Many American women who were sexually abused as children seek mental health services to help them heal from their abuse. An appreciation of the varied sources of trauma that may stem from a sexual abuse experience may guide clinicians in facilitating a meaningful discussion with survivors of the ways in which their childhood development and their current lives have been influenced by their sexual abuse. Therefore, the goal of this study was to provide a beginning delineation of possible sources of trauma in the abuse situation, based on the retrospective reflections of women who have survived abuse. One hundred and eighty-six survivors were asked to identify the most traumatic aspects of their abuse experience. A content analysis was performed on their written responses, and the following eight categories, reflecting different sources of trauma, were identified: abandonment, powerlessness, violence, betrayal, guilt and shame, loss of self, loss of childhood, and impact on sexual adjustment. Possible treatment implications and suggestions for future research are discussed.
Bahali, Kayhan; Akçan, Ramazan; Tahiroglu, Aysegul Y; Avci, Ayse
The purpose of this study was to determine the socio-demographic characteristics of sexually abused children. The records of 101 cases of child sexual abuse (CSA) were retrospectively evaluated. Socio-demographic characteristics of the victims, type of sexual abuse, and psychiatric diagnosis were studied. Of the victims, 56.4% (n = 57) were female and 43.6% (n = 44) were male. The mean age was 9.57 +/- 3.5, with a range of 4-17 years. Ninety-three (92.1%) of the victims had been admitted as part of the legal process. The majority (66.3%) of the victims had been abused by an acquaintance, while 33.7% had been abused by a stranger. Anal or vaginal penetration was reported in 48.5% of the cases. Post-traumatic stress disorder was the most common (54.5%) psychiatric diagnosis established after sexual abuse. Descriptive data related to the abused children and an understanding of the consequences of CSA will help authorities in planning prevention.
The aim of the present study was to investigate dental fear in women who have been exposed to different kinds of sexual abuse. In a cross-sectional questionnaire study, 99 sexually abused women were divided into three groups: one group who reported having been exposed to sexual touching (ST); one group who reported intercourse (IC); and one group who reported sexual abuse involving oral penetration (OP). The mean score on dental fear assessments was significantly higher for all groups than for Norwegian women in general. Women in the OP group scored significantly higher than women in other groups on dental fear. The majority of the women reported that they had experienced problems in relation to dental treatment situations. About half of the women in the OP group and one-third in the other groups reported that they had never considered that there was a relationship between the abuse and their problems with dental treatment situations. Significantly more women in the OP group reported that they had not been aware of the relationship, possibly because the abuse had been repressed. The majority of the women with extreme dental fear had never informed a dentist that they had been sexually abused.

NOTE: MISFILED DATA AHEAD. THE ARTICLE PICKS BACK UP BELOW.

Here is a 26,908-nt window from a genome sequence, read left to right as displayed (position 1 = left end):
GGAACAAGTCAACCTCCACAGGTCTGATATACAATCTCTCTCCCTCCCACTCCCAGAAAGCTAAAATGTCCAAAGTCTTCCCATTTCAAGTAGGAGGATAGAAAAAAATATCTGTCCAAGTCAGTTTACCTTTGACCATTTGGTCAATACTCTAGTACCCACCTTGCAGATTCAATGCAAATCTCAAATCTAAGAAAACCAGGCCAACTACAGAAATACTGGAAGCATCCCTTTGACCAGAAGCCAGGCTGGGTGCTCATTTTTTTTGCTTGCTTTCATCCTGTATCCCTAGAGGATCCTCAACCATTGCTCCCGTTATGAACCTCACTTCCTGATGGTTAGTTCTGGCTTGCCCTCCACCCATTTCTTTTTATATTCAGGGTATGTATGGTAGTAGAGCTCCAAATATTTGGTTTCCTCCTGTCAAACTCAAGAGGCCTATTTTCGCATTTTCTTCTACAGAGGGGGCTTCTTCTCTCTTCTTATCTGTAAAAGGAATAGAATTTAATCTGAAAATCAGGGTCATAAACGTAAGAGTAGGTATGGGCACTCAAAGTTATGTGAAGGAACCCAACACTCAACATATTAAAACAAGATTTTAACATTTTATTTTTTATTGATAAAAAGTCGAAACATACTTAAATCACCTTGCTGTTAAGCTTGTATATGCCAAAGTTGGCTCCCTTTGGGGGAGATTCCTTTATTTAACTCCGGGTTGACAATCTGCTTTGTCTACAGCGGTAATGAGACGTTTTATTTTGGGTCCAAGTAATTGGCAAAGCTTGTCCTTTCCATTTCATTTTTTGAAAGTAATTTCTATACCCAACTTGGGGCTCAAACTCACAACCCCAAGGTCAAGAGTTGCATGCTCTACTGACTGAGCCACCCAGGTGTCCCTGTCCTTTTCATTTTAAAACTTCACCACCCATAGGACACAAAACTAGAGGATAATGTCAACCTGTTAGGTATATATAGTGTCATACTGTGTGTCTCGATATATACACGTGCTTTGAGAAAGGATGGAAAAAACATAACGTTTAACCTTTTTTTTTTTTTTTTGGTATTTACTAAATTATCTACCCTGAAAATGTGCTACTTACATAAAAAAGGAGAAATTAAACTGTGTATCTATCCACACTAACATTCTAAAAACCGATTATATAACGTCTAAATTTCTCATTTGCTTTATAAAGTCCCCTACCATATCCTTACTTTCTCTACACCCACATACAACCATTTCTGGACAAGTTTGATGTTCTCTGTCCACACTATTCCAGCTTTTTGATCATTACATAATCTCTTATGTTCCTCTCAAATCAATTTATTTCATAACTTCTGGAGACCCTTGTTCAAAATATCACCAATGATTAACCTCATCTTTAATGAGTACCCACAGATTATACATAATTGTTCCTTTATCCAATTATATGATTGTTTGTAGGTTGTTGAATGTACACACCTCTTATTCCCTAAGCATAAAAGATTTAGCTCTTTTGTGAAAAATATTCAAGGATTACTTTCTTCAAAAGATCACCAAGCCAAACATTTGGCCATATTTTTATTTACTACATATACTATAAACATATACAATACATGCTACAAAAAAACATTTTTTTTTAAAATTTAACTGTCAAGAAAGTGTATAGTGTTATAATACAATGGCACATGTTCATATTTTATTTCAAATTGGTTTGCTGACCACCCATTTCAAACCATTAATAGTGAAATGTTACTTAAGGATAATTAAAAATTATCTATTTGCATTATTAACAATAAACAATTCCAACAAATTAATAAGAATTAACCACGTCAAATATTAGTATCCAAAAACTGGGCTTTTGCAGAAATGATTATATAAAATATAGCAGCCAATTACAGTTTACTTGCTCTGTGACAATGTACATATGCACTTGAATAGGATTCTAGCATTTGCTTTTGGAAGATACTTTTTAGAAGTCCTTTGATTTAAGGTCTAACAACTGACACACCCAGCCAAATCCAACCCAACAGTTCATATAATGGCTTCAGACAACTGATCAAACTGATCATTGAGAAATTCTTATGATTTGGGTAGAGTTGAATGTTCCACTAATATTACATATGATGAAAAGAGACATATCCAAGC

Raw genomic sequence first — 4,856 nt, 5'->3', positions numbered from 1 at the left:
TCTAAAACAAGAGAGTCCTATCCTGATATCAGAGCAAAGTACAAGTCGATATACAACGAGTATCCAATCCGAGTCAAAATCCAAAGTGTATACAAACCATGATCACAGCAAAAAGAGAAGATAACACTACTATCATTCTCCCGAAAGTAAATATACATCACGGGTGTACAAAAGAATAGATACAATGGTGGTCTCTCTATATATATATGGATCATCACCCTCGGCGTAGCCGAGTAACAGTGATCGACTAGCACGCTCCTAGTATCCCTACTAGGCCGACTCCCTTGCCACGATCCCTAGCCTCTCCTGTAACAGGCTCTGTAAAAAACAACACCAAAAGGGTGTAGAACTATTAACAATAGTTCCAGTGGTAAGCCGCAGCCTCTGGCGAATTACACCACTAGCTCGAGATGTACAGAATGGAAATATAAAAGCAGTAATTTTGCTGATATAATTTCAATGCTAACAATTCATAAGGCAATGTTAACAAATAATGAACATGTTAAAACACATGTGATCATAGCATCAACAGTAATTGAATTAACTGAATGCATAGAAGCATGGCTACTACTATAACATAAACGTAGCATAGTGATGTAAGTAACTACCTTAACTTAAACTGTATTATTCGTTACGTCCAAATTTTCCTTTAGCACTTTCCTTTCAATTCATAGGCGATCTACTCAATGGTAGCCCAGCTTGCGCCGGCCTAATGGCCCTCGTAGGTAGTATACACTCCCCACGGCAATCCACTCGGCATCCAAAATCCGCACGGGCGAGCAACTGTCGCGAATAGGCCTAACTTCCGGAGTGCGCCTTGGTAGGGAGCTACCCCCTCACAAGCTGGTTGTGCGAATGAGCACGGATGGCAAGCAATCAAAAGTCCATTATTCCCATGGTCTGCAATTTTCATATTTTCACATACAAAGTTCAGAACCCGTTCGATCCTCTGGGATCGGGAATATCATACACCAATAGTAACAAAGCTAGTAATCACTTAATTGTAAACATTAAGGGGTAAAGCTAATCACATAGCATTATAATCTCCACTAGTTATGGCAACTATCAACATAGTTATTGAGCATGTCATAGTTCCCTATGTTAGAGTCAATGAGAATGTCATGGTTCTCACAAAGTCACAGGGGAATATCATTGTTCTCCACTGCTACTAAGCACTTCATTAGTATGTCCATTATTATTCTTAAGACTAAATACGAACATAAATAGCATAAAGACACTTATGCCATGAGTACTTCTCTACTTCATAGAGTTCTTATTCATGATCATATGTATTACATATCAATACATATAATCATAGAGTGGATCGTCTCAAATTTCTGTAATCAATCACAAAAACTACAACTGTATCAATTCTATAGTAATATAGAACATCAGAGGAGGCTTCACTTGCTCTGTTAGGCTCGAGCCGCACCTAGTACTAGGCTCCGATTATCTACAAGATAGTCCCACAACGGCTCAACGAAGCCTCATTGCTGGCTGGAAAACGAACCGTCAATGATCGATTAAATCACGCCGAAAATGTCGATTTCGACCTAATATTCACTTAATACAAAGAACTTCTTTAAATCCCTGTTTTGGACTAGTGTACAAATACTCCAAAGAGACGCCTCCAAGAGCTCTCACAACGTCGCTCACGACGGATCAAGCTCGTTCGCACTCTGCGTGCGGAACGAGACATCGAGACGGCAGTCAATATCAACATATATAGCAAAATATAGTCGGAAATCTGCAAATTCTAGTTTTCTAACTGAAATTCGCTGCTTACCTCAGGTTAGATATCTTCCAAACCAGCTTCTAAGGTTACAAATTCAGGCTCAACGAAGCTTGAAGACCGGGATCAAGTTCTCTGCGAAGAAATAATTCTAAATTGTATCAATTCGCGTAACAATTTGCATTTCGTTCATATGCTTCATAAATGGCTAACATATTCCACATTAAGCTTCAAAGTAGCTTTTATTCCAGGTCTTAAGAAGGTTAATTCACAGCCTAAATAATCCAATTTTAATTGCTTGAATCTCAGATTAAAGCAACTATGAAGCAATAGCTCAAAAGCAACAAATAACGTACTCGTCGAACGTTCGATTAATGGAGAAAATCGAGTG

Page, Thomas E; Pina, Afroditi; Giner-Sorolla, Roger
Sexual harassment represents aggressive behavior that is often enacted instrumentally, in response to a threatened sense of masculinity and male identity. To date, however, theoretical attention to the social cognitive processes that regulate workplace harassment is scant. This article presents the development and preliminary validation of the Moral Disengagement in Sexual Harassment Scale (MDiSH); a self-report measure of moral disengagement in the context of hostile work environment harassment. Three studies (total n = 797) document the excellent psychometric properties of this new scale. Male U.K. university students (Study 1: n = 322) and U.S. working males (Studies 2 and 3: n = 475) completed the MDiSH and an array of measures for construct validation. The MDiSH exhibited positive correlations with sexual harassment myth acceptance, male gender identification, and hostile sexism. In Study 3, participants were exposed to a fictitious case of hostile work environment harassment. The MDiSH attenuated moral judgment, negative emotions (guilt, shame, and anger), sympathy, and endorsement of prosocial behavioral intentions (support for restitution) associated with the harassment case. Conversely, the MDiSH increased positive affect (happiness) about the harassment and attribution of blame to the female complainant. Implications for practice and future research avenues are discussed.